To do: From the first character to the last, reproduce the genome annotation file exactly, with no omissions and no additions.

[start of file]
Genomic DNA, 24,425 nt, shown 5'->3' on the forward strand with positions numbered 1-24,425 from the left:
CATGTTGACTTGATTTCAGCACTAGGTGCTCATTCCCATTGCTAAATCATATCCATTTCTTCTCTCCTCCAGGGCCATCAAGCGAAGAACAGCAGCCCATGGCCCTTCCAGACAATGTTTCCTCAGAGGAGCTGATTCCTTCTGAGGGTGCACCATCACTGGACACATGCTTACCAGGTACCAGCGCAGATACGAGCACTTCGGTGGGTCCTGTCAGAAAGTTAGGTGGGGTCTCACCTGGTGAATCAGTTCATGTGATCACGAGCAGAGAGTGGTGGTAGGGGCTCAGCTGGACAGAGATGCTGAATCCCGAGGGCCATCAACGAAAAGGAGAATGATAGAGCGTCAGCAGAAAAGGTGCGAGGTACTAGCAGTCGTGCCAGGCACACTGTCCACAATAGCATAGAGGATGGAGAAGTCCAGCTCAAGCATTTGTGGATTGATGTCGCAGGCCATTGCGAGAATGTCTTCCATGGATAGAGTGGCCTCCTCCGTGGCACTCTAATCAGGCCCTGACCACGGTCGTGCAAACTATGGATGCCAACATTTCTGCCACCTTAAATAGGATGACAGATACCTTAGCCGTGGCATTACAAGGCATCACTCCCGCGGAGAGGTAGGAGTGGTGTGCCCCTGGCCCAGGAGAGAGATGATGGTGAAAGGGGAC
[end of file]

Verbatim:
Genomic DNA, 24,425 nt, shown 5'->3' on the forward strand with positions numbered 1-24,425 from the left:
CATGTTGACTTGATTTCAGCACTAGGTGCTCATTCCCATTGCTAAATCATATCCATTTCTTCTCTCCTCCAGGGCCATCAAGCGAAGAACAGCAGCCCATGGCCCTTCCAGACAATGTTTCCTCAGAGGAGCTGATTCCTTCTGAGGGTGCACCATCACTGGACACATGCTTACCAGGTACCAGCGCAGATACGAGCACTTCGGTGGGTCCTGTCAGAAAGTTAGGTGGGGTCTCACCTGGTGAATCAGTTCATGTGATCACGAGCAGAGAGTGGTGGTAGGGGCTCAGCTGGACAGAGATGCTGAATCCCGAGGGCCATCAACGAAAAGGAGAATGATAGAGCGTCAGCAGAAAAGGTGCGAGGTACTAGCAGTCGTGCCAGGCACACTGTCCACAATAGCATAGAGGATGGAGAAGTCCAGCTCAAGCATTTGTGGATTGATGTCGCAGGCCATTGCGAGAATGTCTTCCATGGATAGAGTGGCCTCCTCCGTGGCACTCTAATCAGGCCCTGACCACGGTCGTGCAAACTATGGATGCCAACATTTCTGCCACCTTAAATAGGATGACAGATACCTTAGCCGTGGCATTACAAGGCATCACTCCCGCGGAGAGGTAGGAGTGGTGTGCCCCTGGCCCAGGAGAGAGATGATGGTGAAAGGGGAC